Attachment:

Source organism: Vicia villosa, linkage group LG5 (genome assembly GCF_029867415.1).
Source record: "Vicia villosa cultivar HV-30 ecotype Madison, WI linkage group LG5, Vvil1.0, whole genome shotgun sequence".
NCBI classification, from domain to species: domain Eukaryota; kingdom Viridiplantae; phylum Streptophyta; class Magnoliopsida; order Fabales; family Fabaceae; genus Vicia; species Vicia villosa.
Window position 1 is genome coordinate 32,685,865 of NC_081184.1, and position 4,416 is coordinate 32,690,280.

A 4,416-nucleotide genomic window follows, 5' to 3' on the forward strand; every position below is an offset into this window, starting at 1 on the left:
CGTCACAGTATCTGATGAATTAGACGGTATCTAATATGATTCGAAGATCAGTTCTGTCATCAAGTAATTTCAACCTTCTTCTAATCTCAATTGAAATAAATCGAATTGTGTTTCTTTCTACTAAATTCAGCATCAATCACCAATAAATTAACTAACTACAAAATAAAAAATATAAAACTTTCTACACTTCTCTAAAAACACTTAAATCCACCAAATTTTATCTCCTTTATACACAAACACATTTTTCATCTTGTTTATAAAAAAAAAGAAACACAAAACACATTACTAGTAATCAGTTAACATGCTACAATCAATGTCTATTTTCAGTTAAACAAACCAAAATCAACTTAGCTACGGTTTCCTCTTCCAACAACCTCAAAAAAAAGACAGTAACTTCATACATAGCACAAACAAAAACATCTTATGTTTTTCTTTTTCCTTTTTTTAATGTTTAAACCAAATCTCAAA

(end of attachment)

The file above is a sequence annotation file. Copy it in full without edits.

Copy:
Source organism: Vicia villosa, linkage group LG5 (genome assembly GCF_029867415.1).
Source record: "Vicia villosa cultivar HV-30 ecotype Madison, WI linkage group LG5, Vvil1.0, whole genome shotgun sequence".
NCBI classification, from domain to species: domain Eukaryota; kingdom Viridiplantae; phylum Streptophyta; class Magnoliopsida; order Fabales; family Fabaceae; genus Vicia; species Vicia villosa.
Window position 1 is genome coordinate 32,685,865 of NC_081184.1, and position 4,416 is coordinate 32,690,280.

A 4,416-nucleotide genomic window follows, 5' to 3' on the forward strand; every position below is an offset into this window, starting at 1 on the left:
CGTCACAGTATCTGATGAATTAGACGGTATCTAATATGATTCGAAGATCAGTTCTGTCATCAAGTAATTTCAACCTTCTTCTAATCTCAATTGAAATAAATCGAATTGTGTTTCTTTCTACTAAATTCAGCATCAATCACCAATAAATTAACTAACTACAAAATAAAAAATATAAAACTTTCTACACTTCTCTAAAAACACTTAAATCCACCAAATTTTATCTCCTTTATACACAAACACATTTTTCATCTTGTTTATAAAAAAAAAGAAACACAAAACACATTACTAGTAATCAGTTAACATGCTACAATCAATGTCTATTTTCAGTTAAACAAACCAAAATCAACTTAGCTACGGTTTCCTCTTCCAACAACCTCAAAAAAAAGACAGTAACTTCATACATAGCACAAACAAAAACATCTTATGTTTTTCTTTTTCCTTTTTTTAATGTTTAAACCAAATCTCAAA